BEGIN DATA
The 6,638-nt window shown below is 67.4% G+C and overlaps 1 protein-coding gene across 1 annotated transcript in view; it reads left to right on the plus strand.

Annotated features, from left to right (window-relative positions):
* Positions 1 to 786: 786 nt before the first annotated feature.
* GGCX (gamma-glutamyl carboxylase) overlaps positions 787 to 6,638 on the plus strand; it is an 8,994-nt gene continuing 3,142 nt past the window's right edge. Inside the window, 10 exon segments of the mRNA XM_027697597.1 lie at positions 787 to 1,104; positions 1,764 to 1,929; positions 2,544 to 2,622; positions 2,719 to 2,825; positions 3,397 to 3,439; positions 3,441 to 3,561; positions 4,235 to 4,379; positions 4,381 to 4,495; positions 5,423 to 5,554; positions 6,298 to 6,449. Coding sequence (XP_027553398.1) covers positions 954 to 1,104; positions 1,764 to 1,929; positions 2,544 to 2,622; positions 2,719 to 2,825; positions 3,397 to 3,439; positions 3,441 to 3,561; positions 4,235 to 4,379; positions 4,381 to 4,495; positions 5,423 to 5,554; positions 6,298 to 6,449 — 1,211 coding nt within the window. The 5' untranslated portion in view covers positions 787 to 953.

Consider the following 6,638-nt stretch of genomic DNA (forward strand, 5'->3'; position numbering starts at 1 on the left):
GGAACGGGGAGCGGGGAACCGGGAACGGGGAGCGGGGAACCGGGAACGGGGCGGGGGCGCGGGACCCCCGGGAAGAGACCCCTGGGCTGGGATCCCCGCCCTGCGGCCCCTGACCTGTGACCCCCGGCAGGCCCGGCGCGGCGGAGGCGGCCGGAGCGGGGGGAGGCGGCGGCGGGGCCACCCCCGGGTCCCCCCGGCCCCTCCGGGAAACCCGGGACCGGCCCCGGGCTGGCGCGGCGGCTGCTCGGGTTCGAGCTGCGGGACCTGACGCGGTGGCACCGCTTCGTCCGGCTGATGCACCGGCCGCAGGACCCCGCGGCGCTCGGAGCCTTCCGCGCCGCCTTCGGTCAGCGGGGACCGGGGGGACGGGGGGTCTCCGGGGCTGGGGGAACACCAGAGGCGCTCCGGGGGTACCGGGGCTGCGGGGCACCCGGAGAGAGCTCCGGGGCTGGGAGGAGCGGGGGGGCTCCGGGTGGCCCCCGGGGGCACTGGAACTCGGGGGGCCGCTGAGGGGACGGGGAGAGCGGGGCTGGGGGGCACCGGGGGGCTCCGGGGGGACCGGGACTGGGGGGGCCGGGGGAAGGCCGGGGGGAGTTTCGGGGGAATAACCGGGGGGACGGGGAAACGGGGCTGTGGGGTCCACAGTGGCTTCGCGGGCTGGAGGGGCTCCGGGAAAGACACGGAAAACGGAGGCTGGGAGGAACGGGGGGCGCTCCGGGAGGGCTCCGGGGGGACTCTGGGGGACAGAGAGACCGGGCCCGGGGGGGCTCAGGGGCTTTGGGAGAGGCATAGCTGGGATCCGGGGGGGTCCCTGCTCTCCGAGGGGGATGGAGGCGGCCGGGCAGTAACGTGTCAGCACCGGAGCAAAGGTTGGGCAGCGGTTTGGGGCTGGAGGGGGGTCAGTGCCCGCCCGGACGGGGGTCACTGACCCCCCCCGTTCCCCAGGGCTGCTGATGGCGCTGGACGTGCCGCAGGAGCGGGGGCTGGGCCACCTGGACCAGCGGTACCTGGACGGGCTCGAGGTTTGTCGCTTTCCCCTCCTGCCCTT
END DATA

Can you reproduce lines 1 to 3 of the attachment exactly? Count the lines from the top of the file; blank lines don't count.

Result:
The 6,638-nt window shown below is 67.4% G+C and overlaps 1 protein-coding gene across 1 annotated transcript in view; it reads left to right on the plus strand.

Annotated features, from left to right (window-relative positions):
* Positions 1 to 786: 786 nt before the first annotated feature.